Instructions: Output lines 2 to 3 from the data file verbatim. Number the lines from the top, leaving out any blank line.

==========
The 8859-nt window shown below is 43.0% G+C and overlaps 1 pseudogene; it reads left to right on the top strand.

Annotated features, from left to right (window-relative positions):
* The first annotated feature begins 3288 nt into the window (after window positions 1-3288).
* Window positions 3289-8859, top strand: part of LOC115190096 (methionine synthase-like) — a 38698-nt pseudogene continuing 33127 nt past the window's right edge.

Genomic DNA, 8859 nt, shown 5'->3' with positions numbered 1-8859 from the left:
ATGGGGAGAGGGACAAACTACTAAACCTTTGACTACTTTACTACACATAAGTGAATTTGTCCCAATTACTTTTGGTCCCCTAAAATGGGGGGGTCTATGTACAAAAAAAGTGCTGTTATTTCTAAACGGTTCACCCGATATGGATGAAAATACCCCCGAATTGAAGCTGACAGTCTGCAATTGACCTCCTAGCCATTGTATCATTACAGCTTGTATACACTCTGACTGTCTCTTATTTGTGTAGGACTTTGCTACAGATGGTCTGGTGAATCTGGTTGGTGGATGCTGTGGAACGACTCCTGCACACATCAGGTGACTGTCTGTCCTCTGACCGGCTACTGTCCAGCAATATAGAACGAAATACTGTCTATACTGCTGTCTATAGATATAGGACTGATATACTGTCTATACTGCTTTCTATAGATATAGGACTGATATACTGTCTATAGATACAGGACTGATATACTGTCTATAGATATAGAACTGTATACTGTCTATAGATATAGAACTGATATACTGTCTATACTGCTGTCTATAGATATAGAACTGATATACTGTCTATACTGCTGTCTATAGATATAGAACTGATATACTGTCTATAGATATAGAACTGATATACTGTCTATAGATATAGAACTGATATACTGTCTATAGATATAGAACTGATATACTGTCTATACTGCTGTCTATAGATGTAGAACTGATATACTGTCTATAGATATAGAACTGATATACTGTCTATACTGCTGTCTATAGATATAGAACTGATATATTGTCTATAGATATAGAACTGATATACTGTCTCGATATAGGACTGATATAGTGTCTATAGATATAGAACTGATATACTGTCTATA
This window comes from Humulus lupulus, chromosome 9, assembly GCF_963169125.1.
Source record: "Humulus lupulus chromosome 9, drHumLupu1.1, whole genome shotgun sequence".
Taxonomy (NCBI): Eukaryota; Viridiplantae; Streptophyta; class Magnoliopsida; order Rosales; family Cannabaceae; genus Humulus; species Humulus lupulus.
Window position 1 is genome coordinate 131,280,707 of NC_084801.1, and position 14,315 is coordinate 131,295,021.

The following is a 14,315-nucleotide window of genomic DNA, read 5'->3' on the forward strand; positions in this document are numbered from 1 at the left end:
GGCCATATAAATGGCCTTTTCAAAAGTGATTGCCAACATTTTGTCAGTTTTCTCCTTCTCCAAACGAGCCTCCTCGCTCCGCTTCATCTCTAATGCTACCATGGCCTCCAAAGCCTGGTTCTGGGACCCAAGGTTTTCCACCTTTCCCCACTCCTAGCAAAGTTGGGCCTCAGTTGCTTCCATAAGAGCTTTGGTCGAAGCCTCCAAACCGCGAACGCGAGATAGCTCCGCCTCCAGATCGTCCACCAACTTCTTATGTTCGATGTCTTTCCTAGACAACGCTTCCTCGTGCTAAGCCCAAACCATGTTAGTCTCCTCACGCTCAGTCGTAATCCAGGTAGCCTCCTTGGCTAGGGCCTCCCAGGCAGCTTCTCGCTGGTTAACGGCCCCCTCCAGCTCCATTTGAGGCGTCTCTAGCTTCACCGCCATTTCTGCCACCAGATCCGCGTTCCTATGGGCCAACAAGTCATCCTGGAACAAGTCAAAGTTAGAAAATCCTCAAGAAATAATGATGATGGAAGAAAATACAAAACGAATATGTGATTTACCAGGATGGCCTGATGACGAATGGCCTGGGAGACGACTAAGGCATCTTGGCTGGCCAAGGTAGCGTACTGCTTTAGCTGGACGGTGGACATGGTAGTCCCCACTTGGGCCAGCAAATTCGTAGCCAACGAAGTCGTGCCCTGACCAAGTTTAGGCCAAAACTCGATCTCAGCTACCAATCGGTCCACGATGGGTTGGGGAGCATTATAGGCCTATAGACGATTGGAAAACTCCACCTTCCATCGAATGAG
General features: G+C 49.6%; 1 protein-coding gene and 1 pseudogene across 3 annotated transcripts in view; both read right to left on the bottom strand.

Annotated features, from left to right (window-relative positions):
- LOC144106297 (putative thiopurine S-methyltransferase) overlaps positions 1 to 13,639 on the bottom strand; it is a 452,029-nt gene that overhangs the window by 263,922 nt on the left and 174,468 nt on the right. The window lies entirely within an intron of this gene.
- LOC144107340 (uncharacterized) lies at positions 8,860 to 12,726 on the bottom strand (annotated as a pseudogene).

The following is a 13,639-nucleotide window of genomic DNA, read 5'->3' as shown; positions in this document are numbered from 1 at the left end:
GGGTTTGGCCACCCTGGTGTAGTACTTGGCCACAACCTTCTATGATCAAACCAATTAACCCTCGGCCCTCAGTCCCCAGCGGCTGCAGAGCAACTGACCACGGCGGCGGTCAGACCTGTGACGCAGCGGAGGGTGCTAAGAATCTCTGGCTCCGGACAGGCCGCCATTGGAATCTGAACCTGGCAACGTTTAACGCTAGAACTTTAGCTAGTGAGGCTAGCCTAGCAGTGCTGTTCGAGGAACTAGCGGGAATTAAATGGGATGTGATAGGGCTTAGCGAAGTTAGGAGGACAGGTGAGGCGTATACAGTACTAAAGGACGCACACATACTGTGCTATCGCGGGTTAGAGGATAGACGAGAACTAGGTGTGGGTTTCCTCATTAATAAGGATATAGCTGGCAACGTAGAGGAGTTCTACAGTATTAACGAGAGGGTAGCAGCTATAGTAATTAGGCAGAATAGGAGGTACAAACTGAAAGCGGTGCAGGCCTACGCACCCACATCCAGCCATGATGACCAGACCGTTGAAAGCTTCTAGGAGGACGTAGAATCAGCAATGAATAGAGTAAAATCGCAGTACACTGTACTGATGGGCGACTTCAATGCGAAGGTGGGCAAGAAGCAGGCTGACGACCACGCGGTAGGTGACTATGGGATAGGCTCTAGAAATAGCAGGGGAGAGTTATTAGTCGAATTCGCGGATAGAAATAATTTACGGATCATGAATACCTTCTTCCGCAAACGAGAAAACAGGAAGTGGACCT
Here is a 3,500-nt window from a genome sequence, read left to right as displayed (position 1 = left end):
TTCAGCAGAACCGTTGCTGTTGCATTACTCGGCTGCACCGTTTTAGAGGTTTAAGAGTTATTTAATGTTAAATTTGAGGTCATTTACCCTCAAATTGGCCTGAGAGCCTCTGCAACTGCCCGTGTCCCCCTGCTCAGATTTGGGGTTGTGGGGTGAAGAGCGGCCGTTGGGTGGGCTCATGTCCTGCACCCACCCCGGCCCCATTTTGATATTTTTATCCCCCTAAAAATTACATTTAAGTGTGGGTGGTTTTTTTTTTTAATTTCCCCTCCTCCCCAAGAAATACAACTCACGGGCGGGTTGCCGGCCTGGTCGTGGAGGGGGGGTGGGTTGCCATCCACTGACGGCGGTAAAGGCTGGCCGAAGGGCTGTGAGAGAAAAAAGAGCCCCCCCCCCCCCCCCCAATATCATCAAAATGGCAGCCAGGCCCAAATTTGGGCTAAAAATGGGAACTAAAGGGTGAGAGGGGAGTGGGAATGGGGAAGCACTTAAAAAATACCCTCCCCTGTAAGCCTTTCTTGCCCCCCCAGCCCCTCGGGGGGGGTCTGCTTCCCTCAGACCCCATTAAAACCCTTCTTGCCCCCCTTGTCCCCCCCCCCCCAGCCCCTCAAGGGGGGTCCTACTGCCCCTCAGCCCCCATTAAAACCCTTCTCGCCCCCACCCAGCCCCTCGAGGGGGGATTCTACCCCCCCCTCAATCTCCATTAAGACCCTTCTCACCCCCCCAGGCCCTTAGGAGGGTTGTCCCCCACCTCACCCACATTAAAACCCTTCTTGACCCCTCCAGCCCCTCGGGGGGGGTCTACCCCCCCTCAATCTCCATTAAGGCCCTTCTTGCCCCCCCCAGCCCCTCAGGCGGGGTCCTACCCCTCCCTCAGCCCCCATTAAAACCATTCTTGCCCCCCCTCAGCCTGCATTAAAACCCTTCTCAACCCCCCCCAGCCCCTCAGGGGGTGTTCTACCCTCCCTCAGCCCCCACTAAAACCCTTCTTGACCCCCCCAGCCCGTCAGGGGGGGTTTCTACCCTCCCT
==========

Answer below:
Annotated features, from left to right (window-relative positions):
* The first annotated feature begins 3288 nt into the window (after window positions 1-3288).